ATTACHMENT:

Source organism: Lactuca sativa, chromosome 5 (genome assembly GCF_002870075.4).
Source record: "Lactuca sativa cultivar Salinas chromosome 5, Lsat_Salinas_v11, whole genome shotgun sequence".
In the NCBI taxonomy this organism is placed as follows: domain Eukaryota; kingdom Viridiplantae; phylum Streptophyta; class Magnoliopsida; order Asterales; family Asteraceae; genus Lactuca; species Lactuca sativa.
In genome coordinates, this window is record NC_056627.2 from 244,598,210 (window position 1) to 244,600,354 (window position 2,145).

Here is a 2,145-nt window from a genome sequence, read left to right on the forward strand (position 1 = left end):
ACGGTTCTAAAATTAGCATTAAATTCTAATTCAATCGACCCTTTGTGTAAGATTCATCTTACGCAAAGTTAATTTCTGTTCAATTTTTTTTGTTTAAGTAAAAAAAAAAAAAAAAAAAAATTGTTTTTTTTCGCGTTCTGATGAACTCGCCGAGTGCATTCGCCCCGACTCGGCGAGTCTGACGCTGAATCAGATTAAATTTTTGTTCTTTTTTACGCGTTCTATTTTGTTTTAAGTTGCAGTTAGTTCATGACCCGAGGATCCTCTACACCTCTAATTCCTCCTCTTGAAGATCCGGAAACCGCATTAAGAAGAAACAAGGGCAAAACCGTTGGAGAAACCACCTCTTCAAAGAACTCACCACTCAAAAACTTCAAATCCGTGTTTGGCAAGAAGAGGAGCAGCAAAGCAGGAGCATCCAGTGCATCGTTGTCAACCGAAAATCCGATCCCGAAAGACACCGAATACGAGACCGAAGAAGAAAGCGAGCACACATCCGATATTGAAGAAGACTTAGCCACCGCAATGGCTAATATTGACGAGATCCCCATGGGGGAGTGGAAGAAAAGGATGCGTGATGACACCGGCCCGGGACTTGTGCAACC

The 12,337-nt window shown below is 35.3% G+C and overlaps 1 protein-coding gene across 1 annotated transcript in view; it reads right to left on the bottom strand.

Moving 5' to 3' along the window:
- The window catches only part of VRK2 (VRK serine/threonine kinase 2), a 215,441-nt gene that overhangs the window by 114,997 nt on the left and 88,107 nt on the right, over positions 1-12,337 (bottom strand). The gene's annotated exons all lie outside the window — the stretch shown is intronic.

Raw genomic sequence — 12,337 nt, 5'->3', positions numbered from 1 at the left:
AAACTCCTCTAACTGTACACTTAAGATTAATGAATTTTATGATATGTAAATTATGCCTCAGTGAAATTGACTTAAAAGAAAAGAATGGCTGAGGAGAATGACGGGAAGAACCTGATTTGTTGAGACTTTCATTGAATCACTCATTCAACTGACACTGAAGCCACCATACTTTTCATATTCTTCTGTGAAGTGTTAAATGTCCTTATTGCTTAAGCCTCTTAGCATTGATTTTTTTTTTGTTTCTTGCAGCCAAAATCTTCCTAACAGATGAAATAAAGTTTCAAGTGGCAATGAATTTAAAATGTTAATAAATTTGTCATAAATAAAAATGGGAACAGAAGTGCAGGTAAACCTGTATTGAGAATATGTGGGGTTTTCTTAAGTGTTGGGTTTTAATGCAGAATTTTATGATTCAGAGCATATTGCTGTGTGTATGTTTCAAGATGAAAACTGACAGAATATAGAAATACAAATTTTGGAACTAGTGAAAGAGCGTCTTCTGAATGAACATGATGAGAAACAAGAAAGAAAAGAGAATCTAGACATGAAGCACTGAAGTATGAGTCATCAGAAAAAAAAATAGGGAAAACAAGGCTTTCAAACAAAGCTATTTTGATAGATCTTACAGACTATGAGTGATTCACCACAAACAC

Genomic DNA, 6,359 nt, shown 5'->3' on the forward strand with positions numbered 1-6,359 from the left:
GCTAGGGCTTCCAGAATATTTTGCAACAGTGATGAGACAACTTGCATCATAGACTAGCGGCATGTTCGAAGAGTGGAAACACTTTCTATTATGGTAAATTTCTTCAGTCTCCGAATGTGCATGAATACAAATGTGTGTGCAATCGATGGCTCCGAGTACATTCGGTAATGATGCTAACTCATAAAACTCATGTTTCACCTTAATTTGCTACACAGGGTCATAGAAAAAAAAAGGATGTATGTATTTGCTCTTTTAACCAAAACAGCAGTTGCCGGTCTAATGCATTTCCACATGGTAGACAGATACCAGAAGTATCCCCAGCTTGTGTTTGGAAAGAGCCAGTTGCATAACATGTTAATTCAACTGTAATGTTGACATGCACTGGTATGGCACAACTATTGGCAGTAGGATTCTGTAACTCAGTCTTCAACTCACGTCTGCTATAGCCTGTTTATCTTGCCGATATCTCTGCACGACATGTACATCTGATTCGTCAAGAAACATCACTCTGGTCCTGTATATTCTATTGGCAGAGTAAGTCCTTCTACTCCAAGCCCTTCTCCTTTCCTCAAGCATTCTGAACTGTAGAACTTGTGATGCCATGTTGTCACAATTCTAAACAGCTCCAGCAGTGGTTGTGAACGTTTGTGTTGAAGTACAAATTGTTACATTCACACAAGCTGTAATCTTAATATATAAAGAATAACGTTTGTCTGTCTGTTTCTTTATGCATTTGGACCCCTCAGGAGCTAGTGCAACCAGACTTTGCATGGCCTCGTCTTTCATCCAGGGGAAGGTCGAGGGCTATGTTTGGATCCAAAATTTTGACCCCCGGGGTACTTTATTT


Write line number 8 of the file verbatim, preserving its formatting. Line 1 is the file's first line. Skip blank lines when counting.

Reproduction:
Moving 5' to 3' along the window: